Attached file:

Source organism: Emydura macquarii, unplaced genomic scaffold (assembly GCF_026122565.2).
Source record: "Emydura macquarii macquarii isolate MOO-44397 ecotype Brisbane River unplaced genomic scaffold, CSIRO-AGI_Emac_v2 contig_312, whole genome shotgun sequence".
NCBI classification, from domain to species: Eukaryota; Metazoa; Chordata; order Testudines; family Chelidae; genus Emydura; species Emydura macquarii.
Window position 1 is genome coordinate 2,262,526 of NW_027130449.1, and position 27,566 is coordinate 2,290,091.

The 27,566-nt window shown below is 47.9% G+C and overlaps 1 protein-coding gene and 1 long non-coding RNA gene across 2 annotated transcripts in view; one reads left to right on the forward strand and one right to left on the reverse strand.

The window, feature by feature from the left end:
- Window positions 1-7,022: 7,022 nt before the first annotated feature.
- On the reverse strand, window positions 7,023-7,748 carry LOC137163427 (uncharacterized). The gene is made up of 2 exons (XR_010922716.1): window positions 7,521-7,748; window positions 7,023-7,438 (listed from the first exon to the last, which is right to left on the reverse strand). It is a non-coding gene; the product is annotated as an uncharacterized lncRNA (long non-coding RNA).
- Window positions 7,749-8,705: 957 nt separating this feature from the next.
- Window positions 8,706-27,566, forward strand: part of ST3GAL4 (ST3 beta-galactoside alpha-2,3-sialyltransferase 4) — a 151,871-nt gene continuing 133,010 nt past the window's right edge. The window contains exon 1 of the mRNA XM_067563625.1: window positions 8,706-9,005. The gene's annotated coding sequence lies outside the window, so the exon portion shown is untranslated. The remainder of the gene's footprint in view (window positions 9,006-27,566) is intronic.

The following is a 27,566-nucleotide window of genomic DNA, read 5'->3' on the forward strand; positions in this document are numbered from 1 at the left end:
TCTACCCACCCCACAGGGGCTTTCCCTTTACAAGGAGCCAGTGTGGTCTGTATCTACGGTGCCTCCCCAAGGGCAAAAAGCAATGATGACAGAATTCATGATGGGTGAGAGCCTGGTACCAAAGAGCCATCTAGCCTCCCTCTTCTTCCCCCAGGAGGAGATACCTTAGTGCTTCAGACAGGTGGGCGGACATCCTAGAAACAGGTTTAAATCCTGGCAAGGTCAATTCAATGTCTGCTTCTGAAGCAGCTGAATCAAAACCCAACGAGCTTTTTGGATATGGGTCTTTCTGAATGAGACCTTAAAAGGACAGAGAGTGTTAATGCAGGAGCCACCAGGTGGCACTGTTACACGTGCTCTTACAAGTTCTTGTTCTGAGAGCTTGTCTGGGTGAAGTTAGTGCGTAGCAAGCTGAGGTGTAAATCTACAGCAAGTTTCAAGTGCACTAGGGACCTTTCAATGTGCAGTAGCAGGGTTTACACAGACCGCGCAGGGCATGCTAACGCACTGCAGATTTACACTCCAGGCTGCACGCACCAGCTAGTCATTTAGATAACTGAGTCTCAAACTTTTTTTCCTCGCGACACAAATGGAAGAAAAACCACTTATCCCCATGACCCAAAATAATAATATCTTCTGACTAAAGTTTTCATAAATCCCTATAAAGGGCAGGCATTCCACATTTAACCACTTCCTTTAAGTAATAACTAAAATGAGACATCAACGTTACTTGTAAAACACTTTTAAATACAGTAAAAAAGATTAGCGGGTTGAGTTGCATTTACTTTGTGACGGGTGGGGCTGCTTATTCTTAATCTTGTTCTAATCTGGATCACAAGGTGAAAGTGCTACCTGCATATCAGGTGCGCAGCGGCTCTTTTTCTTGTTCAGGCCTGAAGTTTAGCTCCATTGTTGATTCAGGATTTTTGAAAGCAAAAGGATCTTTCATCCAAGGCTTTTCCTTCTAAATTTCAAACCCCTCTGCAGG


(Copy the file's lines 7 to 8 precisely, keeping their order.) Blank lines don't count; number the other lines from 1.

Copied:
- Window positions 1-7,022: 7,022 nt before the first annotated feature.
- On the reverse strand, window positions 7,023-7,748 carry LOC137163427 (uncharacterized). The gene is made up of 2 exons (XR_010922716.1): window positions 7,521-7,748; window positions 7,023-7,438 (listed from the first exon to the last, which is right to left on the reverse strand). It is a non-coding gene; the product is annotated as an uncharacterized lncRNA (long non-coding RNA).